Rail Central (Strategic Rail Freight Interchange)

The views expressed in this page do not represent those of the Planning Inspectorate. This page consists of content submitted to the Planning Inspectorate by the public and other interested parties, giving their views of this proposal.

Rail Central (Strategic Rail Freight Interchange)

Received 10 December 2018
From Katie Redding

Representation

The Government has four policy objectives in relation to SRFIs

1. Reduce road congestion
2. Reduce carbon emissions
3. Support long term development of effective rail freight logistics distribution
4. Support growth and create employment

Rail Central will fail to meet these objectives for the following reasons:

1. The development is being brought forward on the most congested section of the M1 at a time when a number of other developments are also being brought forward in this area. Congestion on this critical section of road will strangle the strategic road network. The implications for the local roads are severe and there is no effective mitigation or alternative routing in the event of perturbation on the SRN.

2. There are significant carbon emissions associated with the development and operation of a SRFI. All these emissions are new. The only potential carbon benefits are from the transfer of some freight from road to rail. The Applicant has provided a biased carbon assessment using modal shift assumptions that will never materialise, due to many factors, but primarily due to the limited capacity on the West Coast Mainline (WCML). Their aspirations to service 16 trains per day does not align with their intent to prove they can service the minimum of four. Any carbon savings from this modest modal shift will be negated by the increased travel distance of the workforce. The carbon calculation related to employee travel distances is missing from the Applicant’s Sustainability Assessment.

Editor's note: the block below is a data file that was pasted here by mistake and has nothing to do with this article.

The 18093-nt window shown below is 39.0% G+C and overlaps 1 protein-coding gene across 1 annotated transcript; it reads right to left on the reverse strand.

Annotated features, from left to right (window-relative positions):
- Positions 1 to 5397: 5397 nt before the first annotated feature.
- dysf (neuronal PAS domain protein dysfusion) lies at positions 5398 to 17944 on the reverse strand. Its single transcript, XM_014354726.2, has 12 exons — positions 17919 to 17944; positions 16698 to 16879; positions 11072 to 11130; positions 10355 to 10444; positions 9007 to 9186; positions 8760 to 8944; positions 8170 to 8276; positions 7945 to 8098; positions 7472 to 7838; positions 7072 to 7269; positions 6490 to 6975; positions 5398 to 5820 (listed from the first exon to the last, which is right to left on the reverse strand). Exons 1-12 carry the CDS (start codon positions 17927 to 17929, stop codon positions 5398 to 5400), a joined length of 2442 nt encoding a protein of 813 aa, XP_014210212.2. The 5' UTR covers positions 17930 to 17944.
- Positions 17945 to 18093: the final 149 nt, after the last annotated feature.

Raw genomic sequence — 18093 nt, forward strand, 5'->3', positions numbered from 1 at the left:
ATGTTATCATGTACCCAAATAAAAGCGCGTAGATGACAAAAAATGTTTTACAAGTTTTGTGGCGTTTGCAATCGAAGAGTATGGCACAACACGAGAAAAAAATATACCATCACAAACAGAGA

3. The siting of multiple SRFIs in the East Midlands is contrary to the policy intent of delivering a network across the regions and at a wide range of locations. The excess warehouse capacity; the finite capacity on the WCML; the competition for rail paths and clients and the economics of rail freight versus road (at this location) are all sound arguments for NOT building more SRFIs in the Midlands (especially whilst considerable unused capacity still exists). Effective rail freight distribution will be achieved only through strategic oversight of the national landscape. Rail Central is not needed and is in the wrong place to further the development of an effective strategic rail freight network. It will inevitably end up a road based operation.

4. Warehouses are used to store and distribute goods that are primarily imported from overseas. Apart from the jobs that handling and transporting these goods creates, this type of activity does not contribute to growth; the importing of consumer goods is a net outflow of capital. The proven low unemployment rates in the local area mean that a large proportion of any jobs created will be filled by migration from other similar facilities in the locality and by increased in-commuting. The vast increase in logistics jobs will also further unbalance the local economy and create an over-reliance on this industry (which the local planning process has sought to avoid). The development will not attract industry and will damage the local employment market rather than bring any benefits.